Plastic Wars

Everyone hates plastic, or so it seems. Several months ago, Frontline, PBS’s investigative news program, added to the fire when it ran Plastic Wars. NPR followed up several months later with an abbreviated version of that show. Both depict plastic recycling as a con, a cynical attempt by the oil industry to convince the public that plastic products can be recycled when, in fact, they can’t.

The show is an indictment of the plastic industry, and, by extension, plastic recycling. It also has inaccuracies, is misleading and makes virtually no attempt to acknowledge America’s plastic recycling industry.

Everyone hates plastic, or so it seems. Several months ago, Frontline, PBS’s investigative news program, added to the fire when it ran Plastic Wars. NPR followed up several months later with an abbreviated version of that show. Both depict plastic recycling as a con, a cynical attempt by the oil industry to convince the public that plastic products can be recycled when, in fact, they can’t.

The show is an indictment of the plastic industry, and, by extension, plastic recycling. It also has inaccuracies, is misleading and makes virtually no attempt to acknowledge America’s plastic recycling industry.

I suppose this should be no surprise. Investigative reporters, by nature, seek out the bad. St. Peter might not be able to survive a Frontlines investigation.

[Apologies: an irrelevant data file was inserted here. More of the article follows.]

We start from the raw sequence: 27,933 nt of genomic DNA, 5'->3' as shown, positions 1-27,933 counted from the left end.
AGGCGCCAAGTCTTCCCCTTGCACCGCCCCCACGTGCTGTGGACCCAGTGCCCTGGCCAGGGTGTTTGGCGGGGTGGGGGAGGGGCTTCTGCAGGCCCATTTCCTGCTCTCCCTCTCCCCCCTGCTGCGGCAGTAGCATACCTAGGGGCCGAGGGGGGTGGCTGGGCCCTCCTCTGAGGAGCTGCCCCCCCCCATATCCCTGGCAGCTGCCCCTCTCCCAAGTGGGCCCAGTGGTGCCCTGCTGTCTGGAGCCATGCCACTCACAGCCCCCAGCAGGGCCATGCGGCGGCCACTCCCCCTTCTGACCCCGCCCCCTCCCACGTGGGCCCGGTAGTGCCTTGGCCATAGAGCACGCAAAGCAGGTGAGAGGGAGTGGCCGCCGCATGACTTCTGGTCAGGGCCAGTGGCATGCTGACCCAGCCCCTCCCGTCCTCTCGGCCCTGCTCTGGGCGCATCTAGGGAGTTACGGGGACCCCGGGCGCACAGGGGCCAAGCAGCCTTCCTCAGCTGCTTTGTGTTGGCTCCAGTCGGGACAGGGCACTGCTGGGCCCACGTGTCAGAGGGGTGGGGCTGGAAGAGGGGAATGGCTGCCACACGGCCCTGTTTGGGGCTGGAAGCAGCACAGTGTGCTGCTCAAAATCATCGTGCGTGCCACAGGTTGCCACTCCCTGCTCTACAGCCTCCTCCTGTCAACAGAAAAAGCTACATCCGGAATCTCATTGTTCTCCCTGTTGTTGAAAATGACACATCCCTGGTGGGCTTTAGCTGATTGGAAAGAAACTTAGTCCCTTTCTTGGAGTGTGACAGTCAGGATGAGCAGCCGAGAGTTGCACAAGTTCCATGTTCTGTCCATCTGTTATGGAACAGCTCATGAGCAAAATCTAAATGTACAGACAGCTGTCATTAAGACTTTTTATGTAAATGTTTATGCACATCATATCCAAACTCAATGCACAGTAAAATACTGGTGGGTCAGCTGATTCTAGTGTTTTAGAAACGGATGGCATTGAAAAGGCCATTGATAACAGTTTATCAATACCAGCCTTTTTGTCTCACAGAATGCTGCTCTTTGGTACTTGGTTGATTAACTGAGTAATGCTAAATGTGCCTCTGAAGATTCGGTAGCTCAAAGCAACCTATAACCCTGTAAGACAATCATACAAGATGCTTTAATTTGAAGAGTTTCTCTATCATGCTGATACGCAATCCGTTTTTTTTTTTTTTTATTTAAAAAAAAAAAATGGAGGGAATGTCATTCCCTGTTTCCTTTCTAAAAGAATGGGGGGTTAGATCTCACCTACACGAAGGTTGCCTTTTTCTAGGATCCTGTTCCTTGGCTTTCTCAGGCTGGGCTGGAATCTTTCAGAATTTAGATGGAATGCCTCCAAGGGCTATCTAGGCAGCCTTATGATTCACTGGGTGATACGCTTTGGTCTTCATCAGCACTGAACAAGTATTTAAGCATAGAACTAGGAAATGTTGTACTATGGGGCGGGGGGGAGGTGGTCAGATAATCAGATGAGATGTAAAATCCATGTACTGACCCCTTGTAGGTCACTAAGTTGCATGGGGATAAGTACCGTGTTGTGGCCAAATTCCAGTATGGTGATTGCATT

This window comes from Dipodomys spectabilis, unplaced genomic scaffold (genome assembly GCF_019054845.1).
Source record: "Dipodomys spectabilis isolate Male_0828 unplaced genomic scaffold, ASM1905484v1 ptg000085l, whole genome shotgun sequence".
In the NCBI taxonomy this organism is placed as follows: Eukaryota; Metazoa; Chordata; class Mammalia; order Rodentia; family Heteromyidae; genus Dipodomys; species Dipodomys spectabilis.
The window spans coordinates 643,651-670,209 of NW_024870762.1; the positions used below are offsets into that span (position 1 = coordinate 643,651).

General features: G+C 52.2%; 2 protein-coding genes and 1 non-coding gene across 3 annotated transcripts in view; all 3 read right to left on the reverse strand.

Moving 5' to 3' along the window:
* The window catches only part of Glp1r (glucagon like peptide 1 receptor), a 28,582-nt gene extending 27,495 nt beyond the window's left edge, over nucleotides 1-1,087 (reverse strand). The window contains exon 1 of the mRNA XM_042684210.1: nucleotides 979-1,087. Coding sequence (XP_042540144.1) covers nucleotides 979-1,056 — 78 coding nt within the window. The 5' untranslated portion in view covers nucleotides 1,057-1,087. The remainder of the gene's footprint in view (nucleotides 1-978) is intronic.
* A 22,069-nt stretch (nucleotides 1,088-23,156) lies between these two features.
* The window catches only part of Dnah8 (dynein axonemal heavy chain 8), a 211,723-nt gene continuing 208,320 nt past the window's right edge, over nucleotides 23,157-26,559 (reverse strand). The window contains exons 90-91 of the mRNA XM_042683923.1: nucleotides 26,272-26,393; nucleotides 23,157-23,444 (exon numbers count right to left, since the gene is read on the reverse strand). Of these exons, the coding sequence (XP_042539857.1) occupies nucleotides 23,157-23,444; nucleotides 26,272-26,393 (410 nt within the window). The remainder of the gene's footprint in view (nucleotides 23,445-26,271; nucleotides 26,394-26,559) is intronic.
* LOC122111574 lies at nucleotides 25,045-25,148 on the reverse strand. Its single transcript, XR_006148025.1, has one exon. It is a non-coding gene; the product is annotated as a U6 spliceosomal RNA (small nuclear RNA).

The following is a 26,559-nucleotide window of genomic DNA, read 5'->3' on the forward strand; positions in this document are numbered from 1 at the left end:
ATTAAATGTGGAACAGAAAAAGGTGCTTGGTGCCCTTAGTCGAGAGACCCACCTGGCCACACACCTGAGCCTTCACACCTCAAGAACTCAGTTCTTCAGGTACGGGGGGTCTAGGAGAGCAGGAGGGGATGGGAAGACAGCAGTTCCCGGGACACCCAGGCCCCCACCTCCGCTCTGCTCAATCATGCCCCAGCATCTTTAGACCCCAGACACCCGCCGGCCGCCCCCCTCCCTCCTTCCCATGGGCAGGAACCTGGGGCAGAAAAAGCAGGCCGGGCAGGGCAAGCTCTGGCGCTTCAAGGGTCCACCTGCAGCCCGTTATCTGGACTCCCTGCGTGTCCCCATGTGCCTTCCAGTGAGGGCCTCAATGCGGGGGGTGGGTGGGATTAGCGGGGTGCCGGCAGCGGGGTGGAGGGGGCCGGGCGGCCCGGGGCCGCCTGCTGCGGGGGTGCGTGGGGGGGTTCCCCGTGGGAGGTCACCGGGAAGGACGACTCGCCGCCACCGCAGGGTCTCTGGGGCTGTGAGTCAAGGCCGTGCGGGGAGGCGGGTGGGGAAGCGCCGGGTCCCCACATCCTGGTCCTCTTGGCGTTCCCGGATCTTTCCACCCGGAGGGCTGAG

But let’s give the show some credit. The reporter spends six seconds (in a 54-minute broadcast) acknowledging that “some plastics like soda bottles and milk jugs are easy to recycle”. She also visits a successful New Jersey facility that processes plastics for recycling but then jumps to an investigation of fraudulent plastics recycling in Indonesia. Her photos of plastics shipped from America for recycling that are instead abandoned in a dump are depressing. 

As an example of our failure to recycle plastic packages, the reporter visits the produce section of a Portland, Oregon, grocery store. She is accompanied by one of that state’s recycling experts. He looks at a lettuce container and declares it cannot be recycled in Oregon, neither can a blueberry container. Both are in PET clamshells which are commonly used for fruit and vegetables. He then states that if they can’t be recycled in Oregon, they are not likely to be recycled anywhere else in America.

However, if the reporter, instead of flying off to Oregon, had simply taken the Metro subway from PBS headquarters to a grocery store in Silver Spring, Maryland, the answer would be yes, they can be recycled. Not only can the clamshells be recycled in Silver Spring, they can be recycled in many U.S. communities. Not, by any means, as easily as PET beverage bottles, but they can be recycled.. 

Part of the problem with our anti-plastic fervor, is that we tend to conflate plastic packaging with all plastic products. This is an understandable error. According to EPA’s just-released 2018 waste and recycling data, packaging is 41 percent of plastic products generated. The bulk of plastics are durable products such as the plastics used in furniture and computers along with the much smaller amount of “non-durables” such as single use food utensils. Plastic Wars lived up to this conflation by focusing on plastic packaging.

According to EPA, plastics had an 8.5 percent recycling rate in 2018. That’s half the aluminum recycling rate. For both materials, packaging supplies the bulk of their recycling. But who’s screaming at the aluminum industry?  

The latest salvo in the plastic wars was fired off by USPIRG, which issued a press release demanding that plastic packaging be eliminated.  Unfortunately, they didn’t say what material should replace plastic. 

Resource: https://www.pbs.org/wgbh/frontline/film/plastic-wars/